Death penalty off the table for suspects in killing of Redskins' Taylor
MIAMI -- Prosecutors said Monday they will not seek the death penalty against four people charged with murdering Washington Redskins star Sean Taylor because the accused shooter was a minor when the crime was committed.
The U.S. Supreme Court has ruled that people cannot be executed for crimes committed when they're under 18, and it's a well established legal principle that others involved in the same case as a minor cannot face the ultimate penalty if they are less directly responsible.
Assistant State Attorney Reid Rubin filed notice Friday that the death penalty will be waived. That means the four suspects could get a maximum of life in prison if convicted of first-degree murder after a trial scheduled to begin Aug. 25.
Eric Rivera Jr., who turned 18 last month, was 17 at the time police say he shot Taylor during a botched robbery at the Pro Bowl safety's Miami-area home in November. Taylor, 24, died of massive blood loss after he was shot in the upper leg.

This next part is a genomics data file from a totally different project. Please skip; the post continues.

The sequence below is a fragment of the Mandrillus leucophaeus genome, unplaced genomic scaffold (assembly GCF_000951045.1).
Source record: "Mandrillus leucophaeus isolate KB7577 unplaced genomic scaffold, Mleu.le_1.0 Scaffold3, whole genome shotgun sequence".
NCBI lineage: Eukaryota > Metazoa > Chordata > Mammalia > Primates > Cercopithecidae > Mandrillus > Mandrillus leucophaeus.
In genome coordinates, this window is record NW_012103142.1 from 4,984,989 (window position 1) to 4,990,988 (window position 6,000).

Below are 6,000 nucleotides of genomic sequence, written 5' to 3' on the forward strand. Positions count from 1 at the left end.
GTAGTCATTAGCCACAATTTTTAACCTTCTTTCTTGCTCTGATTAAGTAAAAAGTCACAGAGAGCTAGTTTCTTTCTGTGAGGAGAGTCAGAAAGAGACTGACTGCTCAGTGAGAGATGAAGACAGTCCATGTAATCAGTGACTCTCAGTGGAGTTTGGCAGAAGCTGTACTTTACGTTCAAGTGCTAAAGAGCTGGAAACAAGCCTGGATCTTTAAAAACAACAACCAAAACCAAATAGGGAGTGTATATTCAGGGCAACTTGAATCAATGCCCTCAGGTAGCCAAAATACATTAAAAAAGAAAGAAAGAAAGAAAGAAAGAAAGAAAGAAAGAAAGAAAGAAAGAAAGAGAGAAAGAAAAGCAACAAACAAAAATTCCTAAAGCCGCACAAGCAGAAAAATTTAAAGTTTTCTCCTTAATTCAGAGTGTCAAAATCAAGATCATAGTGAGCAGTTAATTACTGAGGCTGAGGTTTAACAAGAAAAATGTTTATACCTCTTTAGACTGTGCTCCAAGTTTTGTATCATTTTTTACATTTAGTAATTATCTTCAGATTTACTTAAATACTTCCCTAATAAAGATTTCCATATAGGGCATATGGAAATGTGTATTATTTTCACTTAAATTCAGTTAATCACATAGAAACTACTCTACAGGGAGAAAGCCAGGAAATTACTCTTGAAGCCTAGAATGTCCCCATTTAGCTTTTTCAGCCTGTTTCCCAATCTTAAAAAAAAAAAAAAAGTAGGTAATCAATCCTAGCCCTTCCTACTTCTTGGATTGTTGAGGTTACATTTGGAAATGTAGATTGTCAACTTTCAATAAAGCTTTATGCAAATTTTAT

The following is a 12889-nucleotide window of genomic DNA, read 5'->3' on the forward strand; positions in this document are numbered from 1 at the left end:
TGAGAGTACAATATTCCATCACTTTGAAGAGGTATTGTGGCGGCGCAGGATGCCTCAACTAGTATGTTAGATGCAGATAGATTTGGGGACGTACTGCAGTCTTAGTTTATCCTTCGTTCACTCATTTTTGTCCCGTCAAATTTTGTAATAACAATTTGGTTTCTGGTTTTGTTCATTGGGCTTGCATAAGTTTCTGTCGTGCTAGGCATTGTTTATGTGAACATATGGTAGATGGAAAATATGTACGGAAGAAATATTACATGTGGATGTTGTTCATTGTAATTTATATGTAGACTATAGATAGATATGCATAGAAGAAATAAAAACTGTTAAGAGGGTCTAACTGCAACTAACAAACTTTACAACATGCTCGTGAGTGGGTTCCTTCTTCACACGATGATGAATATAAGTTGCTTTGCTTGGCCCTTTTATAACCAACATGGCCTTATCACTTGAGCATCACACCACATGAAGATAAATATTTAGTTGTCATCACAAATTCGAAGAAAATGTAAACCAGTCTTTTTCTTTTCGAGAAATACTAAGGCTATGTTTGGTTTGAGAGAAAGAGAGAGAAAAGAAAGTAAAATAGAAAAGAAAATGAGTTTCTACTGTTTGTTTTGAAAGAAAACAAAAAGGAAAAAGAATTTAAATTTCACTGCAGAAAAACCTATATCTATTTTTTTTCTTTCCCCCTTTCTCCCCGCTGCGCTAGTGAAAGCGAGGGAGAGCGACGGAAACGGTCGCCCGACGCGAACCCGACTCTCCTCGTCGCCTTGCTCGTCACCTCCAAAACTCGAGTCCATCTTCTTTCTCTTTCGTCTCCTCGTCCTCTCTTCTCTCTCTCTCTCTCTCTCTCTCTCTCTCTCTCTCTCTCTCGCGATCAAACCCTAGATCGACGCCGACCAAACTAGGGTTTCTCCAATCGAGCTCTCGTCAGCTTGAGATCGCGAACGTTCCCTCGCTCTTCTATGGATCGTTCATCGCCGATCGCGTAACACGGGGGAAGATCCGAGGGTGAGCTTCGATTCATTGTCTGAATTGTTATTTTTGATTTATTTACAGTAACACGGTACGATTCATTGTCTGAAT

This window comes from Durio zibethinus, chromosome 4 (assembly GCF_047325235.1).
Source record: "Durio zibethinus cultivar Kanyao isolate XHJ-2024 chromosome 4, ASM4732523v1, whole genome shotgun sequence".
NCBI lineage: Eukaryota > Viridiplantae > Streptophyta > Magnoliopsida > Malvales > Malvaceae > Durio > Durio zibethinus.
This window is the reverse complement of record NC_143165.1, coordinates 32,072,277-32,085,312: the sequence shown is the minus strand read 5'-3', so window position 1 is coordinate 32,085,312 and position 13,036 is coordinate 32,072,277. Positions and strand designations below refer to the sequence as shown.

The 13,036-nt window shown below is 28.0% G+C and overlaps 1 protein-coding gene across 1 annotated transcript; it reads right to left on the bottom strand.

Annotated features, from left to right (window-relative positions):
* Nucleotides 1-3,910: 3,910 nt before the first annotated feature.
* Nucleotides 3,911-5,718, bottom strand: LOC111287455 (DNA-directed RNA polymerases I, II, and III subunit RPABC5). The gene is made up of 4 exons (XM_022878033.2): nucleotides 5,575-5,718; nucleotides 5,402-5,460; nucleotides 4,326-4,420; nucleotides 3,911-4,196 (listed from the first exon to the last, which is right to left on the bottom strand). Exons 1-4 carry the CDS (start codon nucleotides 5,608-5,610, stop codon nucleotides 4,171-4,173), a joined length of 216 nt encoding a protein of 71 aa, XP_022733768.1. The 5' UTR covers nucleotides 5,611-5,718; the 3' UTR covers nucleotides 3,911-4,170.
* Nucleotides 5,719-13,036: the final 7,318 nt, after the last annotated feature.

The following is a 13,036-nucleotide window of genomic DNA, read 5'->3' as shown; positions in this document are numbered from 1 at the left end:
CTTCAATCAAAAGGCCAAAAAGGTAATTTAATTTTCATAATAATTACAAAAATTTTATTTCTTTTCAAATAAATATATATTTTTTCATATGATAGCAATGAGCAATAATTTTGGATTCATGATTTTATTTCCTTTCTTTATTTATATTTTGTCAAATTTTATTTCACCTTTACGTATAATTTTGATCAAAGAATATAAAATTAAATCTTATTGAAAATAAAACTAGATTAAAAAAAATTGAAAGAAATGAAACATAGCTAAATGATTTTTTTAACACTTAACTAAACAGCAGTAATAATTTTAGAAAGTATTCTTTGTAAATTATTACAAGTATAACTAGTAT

The Taylor family accepted prosecutor's explanation for the move, a family spokesman said.
"All the co-defendants can't be subject to the death penalty if the [alleged] shooter is not," said Richard Sharpstein, a lawyer who has acted as spokesman for the Taylor family. "There are no issues of discretion here. There's no choice."
Prosecutors and defense attorneys are barred from discussing the case with reporters under a gag order. But Hunte's attorney, Michael Hornung, said in a telephone interview that prosecutors would have had to prove a conspiracy aimed at killing Taylor in order to seek death for the three adults.
"I'm not shocked or surprised they are not going forward with the death penalty," Hornung said. "That would have been challenging legally."
Taylor was an All-American at the University of Miami and was a member of the Hurricanes' national championship team in 2001. He was selected with the fifth overall pick of the 2004 draft by the Redskins and made the Pro Bowl in 2006 and 2007.
Copyright 2008 by The Associated Press